In January, a sturdy, pink-cheeked teenager straggled into a dormitory in the foothills of the snow-capped peaks guarding Dharamshala. It was the end of a dangerous three-month-long winter passage from China to Nepal to India.
The runaway monk escaped from the Tibetan plateau known as the ‘roof of the world’. He may never return to see his father, siblings and yaks on the pastures of an ethnic Tibetan outpost so remote that he was unaware of its surrounding location. But he grew up dreaming of a foreign land.
“When I was in Tibet, I heard of the human rights in India,” Yeshi Phuntsok, 18, told the Hindustan Times in the Tibet Reception Centre.
The complex built last year has room for 500 refugees from Tibet, a region posting double-digit GDP growth for two decades. The refugee centre houses 60 refugees. Not everybody who tries can make it out of China, in the manner of this boy who paid a tout his family’s savings, dived under piles of luggage at military checkpoints, hid in a Nepal safe house and dangled on a steel rope across a border stream in darkness.
“Now that I am here”, said Phuntsok, “I feel relieved.”
The round-faced monk dressed in jeans and grey windcheater looks like an ordinary boy next door. But the new refugees trickling in from Tibet in China to the exiled Tibetan government in India have brought with them extraordinary stories of undercover border crossings and eye-witness accounts of unarmed monks, nuns and nomads staging the most daring mini-revolts against Chinese rule since ethnic riots erupted in 2008 on the streets of Lhasa, capital of the Himalayan kingdom. Since March 2011, 22 Buddhists chanting slogans for ‘freedom’ and the return of the exiled spiritual leader, the Dalai Lama, have self-immolated — including half a dozen this year. Several
reportedly drank gasoline to ensure they succumbed to the flames.
Videos and photographs of the burning monks and nuns have circulated worldwide despite local authorities nipping the Internet and telephone network. Foreign journalists are barred from visiting the restive regions to verify what’s going on. The monks are coming to India, home to 100,000 exiled Tibetans, and disclosing their versions. Phuntsok mapped his journey from Kham to Lhasa to the border-town Dum to Nepal’s capital Kathmandu to Delhi to Dharmashala after surviving knuckle-crushing beatings and electric shocks for one month and seven days in a Chinese prison last summer. He was 17. The monk shouting slogans by his side was 15. Their crime: holding a placard scrawled with slogans for the long life and return of the Dalai Lama.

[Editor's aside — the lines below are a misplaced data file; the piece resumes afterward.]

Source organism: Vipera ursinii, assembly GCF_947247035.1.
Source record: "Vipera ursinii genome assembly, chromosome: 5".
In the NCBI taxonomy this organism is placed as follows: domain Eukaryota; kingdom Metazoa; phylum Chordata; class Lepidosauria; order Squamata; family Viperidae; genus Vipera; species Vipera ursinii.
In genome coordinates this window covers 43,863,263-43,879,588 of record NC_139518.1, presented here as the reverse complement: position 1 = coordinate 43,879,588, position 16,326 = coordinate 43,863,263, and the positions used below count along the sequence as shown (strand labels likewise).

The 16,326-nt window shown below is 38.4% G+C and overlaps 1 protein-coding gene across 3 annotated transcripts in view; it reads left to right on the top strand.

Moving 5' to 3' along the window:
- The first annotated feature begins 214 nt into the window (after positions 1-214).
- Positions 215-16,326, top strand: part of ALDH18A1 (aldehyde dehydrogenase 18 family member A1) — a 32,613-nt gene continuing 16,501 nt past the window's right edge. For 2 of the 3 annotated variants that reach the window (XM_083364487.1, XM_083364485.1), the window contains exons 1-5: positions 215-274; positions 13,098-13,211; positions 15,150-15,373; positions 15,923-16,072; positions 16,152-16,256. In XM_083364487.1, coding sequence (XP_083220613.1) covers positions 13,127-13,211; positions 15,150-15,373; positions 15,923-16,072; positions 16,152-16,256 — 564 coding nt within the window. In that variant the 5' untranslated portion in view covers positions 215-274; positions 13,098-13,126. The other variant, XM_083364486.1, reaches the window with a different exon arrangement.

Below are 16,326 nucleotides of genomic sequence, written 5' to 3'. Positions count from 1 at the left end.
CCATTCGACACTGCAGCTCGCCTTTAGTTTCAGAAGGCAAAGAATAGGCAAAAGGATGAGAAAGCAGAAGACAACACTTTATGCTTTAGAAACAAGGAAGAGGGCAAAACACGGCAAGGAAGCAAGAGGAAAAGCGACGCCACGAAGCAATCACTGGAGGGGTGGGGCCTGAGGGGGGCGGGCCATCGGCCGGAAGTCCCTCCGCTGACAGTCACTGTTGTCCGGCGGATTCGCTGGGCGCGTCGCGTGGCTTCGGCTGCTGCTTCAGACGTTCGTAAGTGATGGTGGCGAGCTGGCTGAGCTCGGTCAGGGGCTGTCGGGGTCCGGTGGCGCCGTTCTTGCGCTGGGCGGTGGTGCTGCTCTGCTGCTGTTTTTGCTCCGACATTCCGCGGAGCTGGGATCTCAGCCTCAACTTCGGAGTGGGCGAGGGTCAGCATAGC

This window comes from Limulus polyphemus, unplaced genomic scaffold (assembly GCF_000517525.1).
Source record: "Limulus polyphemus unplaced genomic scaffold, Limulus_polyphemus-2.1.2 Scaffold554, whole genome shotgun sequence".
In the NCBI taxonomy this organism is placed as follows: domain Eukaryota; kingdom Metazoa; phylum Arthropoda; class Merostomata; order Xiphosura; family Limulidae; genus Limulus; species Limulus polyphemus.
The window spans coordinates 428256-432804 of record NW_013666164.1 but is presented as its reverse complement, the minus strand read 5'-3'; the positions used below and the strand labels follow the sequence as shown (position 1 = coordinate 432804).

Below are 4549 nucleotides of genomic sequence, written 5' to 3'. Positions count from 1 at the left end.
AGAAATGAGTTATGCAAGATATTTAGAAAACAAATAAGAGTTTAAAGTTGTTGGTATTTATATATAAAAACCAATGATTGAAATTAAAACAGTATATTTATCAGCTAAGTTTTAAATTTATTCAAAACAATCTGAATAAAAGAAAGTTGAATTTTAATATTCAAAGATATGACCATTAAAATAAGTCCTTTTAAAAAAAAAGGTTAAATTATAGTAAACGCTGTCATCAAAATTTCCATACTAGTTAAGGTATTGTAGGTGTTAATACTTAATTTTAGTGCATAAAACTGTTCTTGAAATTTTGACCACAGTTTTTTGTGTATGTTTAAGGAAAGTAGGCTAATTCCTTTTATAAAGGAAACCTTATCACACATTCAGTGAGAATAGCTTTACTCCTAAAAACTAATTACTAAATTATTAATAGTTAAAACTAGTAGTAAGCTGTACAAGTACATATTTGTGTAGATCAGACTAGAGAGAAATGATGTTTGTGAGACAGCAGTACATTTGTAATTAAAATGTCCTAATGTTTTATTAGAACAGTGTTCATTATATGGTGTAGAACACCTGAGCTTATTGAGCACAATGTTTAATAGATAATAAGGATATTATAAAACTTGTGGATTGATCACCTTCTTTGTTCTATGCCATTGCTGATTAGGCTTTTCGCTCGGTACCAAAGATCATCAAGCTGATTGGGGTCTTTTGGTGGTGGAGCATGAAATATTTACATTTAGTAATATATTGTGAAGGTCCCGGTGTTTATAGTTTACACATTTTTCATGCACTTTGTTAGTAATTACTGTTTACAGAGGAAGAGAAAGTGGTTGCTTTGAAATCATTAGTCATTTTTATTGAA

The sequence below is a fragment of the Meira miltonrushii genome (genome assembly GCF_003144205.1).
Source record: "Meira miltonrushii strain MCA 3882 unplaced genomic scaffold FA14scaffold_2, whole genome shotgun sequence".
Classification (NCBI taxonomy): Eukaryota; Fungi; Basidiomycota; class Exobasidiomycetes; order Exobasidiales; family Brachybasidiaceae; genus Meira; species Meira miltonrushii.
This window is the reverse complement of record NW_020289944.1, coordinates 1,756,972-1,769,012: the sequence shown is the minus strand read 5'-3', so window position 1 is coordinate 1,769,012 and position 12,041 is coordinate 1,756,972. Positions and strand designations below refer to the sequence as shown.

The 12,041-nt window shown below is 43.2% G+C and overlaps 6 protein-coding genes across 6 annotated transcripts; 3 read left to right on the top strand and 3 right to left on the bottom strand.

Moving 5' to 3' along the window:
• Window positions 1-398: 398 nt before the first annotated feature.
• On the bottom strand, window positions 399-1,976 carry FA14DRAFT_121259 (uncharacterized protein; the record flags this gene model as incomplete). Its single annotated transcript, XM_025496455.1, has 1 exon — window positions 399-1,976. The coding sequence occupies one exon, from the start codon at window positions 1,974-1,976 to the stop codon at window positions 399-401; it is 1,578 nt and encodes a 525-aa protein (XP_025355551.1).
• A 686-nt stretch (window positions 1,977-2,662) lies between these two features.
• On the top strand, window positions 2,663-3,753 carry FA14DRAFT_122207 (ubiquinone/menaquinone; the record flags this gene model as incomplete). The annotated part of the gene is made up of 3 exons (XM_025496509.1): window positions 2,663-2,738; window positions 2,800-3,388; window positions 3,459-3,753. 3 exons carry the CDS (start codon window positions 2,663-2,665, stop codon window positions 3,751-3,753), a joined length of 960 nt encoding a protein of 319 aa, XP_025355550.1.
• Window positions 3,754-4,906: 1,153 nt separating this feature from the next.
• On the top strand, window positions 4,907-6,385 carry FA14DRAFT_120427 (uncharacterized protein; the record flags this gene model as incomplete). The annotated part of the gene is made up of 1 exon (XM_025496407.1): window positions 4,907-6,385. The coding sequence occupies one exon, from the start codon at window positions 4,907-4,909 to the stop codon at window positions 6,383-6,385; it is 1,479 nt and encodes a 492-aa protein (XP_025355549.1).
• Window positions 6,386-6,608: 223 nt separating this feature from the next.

“The police and military came soon after my friend and I raised slogans,” he said. “I knew I’d be put behind bars. But I did it because being Tibetan, I felt like I had contributed something for Tibet.”
Afraid of a widespread uprising, Beijing has sealed off Buddhist monasteries and moved in armed police in nomadic reaches far from the Tibetan capital Lhasa. Dharamshala is known as little Lhasa. The hill-town hosts the Tibetan government-in-exile and the Dalai Lama, who fled from China to India in March 1959. Beijing blames the Dalai Lama for ‘splittist’ campaigns to separate Tibet from China and for instigating the current self-immolation protests.
“Since last year, there have been individual incidents of self-immolation in Sichuan and other Tibetan regions, and we are pained at these deaths,” Chinese foreign ministry spokesman Hong Lei was reported saying. “According to what we know, many self-immolations are directly connected with the Dalai clique’s inciting of popular feelings overseas”.
The Dalai Lama denies the charges and says he campaigns peacefully for autonomy and cultural, religious freedom that are being denied to Tibetans under Chinese rule. Tibet expert Robert Barnett says the self-immolations indicate a ‘very major change’ in the movement for Tibetan autonomy. “The movement now covers a wider geographic area and a wider range of social classes,” said Barnett, director of the Modern Tibet Studies Program at Columbia University in New York. From the early 1980s to 2008, Tibetan protests were mainly urban and localised in Lhasa.
“Now they include small rural towns in the east, including farmers, nomads, and students,” he said. “Monks and nuns are developing more effective strategies to indicate their concerns and communicate to the outside world.”
India needs to keep an eye on this change of mood (see box) among exiles, should the protests inflame Tibetans outside China.
Since the Lhasa riots of 2008, which Beijing blamed on the Dalai Lama’s office, the China-Nepal border is so tightly secured that less than 1,000 Tibetans per year are coming to Dharamshala, compared to thrice as many before 2008.
Tibetans caught on the Nepal border are known to be sent to jails in Lhasa and transported back to their hometowns. An 18-year-old was the last monk to arrive from the Kirti monastery town in southern Sichuan — the locked down centre of the standoff between Buddhist monks and the Chinese military — to Kirti monastery in Dharamshala.
Wrapped up to his chin in maroon robes, he cited anxiety about the family he left behind and declines to reveal his real name. His fake name is Doung Tug, and within a year he has lost a half-brother and a classmate to self-immolations for the Tibetan cause. “I came to India to enjoy freedom, he said.
Talking about his half brother Rigzin Dorje, 19, Tug said, “His plan was to raise his own family and live the nomad's life,” Tug said. Last month, he stood outside a school and burnt himself. As the boy ended his narrative of the Chinese military and plainclothes police inside monasteries and forced ‘patriotic re-education’ lessons to denounce the Dalai Lama, an older monk spoke up.
“Many more Tibetans, not just from Kirti monastery, but from all over Tibet,” said Kanyag Tsering, a monk in contact with his counterparts in China’s Kirti, “want to come to India.”